The blinking lights of a Killer Instinct arcade machine blare as the X-Men machine across from it repeats the same demo animation. Awaiting quarters, rows and rows of games sit idly, illuminating a dark room full of teens socializing.
Arcade Odyssey has remained a popular mainstay in Kendall, providing patrons with hours upon hours of digital entertainment.
Located at 12045 S.W .117th Ave., the arcade was founded in 2011 by avid video game collector Rick Medina. Its popularity has been seen as a bonus for the video game community.
“I guess you can say I’ve been collecting games for over 25 years…I was always captivated by them, and I was also captivated by the technology behind them. It was a natural step to go from the collection to an arcade,” Medina said in an interview with Groupon.
Aside from the assortment of games old and new, there are also competitions.
Andrew Quintero has been competing in the biweekly Street Fighter V tournaments.
“I was never a big player of fighting games. I got into them when I went into college,” said 31-year-old Quintero. Failure proved informative for Quintero, who said he only got better after losing to better players and mimicking them.
His competitive nature started with the release of the popular Capcom VS SNK 2. He is usually accompanied at Arcade Odyssey by his friend, 31-year-old Peter Castillo.
“This arcade has been here for a long time, as far as I remember,” Castillo said. “I’m usually here every two weeks to compete.”
Street Fighter V is the most recent installment in the popular fighting series, and despite its mixed initial reception from fans and critics, has been popular among the tournament scene.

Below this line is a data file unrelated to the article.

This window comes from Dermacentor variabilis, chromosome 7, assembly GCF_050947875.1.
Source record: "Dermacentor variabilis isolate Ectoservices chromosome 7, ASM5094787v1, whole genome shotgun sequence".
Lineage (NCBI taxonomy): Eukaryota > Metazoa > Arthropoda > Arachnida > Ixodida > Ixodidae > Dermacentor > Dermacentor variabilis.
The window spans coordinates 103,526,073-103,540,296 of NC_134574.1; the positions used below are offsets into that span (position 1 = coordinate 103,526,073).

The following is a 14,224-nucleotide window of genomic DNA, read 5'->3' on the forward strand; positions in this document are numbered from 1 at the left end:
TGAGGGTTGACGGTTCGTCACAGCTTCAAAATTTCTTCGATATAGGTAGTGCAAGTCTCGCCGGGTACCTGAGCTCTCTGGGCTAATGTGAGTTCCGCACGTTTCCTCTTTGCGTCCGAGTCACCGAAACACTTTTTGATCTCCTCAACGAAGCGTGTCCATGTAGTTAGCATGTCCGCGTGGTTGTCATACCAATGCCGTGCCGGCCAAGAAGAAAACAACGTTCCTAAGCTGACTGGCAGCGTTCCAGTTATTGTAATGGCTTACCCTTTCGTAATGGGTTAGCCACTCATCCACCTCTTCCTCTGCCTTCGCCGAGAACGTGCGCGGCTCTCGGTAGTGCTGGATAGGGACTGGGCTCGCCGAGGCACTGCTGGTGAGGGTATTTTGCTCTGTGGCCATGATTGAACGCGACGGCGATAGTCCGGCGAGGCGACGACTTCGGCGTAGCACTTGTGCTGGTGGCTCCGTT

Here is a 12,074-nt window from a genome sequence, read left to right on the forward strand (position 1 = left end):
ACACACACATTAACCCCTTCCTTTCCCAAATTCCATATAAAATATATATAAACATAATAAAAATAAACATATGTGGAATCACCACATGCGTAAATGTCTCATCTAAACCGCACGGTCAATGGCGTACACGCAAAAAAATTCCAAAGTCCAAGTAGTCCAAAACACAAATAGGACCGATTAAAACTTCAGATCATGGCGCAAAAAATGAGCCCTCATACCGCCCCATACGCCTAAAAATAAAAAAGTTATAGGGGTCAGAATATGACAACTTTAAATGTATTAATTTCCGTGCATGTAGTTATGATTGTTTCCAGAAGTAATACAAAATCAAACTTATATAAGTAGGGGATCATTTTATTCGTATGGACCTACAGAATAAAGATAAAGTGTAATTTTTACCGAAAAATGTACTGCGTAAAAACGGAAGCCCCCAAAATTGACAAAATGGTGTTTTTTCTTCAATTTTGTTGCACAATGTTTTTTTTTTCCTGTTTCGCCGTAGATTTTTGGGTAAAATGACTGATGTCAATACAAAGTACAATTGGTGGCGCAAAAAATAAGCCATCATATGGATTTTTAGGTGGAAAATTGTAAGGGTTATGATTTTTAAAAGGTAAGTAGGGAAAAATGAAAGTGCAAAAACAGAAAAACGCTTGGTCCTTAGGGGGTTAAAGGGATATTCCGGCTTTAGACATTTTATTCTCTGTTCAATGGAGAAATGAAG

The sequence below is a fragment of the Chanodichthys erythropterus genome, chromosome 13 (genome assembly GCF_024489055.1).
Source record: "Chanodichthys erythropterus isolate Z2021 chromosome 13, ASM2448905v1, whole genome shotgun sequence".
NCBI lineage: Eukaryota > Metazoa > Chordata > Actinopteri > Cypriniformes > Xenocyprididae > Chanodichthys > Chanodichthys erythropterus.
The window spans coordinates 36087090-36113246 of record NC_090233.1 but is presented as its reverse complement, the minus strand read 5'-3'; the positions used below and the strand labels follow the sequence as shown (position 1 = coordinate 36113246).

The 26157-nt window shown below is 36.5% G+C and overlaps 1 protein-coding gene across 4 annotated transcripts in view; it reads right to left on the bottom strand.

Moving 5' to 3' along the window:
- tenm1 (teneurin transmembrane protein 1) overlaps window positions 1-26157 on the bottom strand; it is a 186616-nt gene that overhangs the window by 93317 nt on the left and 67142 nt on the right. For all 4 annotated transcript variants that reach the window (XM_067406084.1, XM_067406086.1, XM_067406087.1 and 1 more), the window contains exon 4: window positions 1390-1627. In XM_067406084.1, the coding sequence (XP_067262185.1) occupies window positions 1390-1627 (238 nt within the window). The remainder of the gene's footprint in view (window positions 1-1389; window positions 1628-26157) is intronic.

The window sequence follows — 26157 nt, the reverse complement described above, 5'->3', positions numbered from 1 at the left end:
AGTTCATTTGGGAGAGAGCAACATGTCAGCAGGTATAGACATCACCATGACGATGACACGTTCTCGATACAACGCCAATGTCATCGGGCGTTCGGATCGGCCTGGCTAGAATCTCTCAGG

Every week, the arcade hosts a different tournament, with every other week either being Street Fighter V or the popular racing game, Initial D.
The arcade also attracts those not interested in competing.
“I’m not a fan of tournaments nor never really joined one, but it’s cool seeing people coming together and connecting based on on common thing,” said nineteen-year-old Kameron Salehi.
The mechanical engineer appreciates the arcade, and sees it as way to preserve some gaming history.
“I do like the arcade,” Salehi said. “I’m not a full fan of Street Fighter but I mostly go there for pinball, Crazy Taxi, House of the Dead, Galaga, and Initial D.”
Nineteen-year-old Florida International University student Stacy Santalis shares that sentiment.
“It gives people access to old school games as well as providing a sense of community within the arcade, since it’s a social setting,” Santalis, a psychology major said.
That sense of community is important for the competitive scene.
“Everyone who comes here every two weeks for Street Fighter knows each other and it’s nice,” Castillo said. “Those who are new are welcomed to come by whenever.”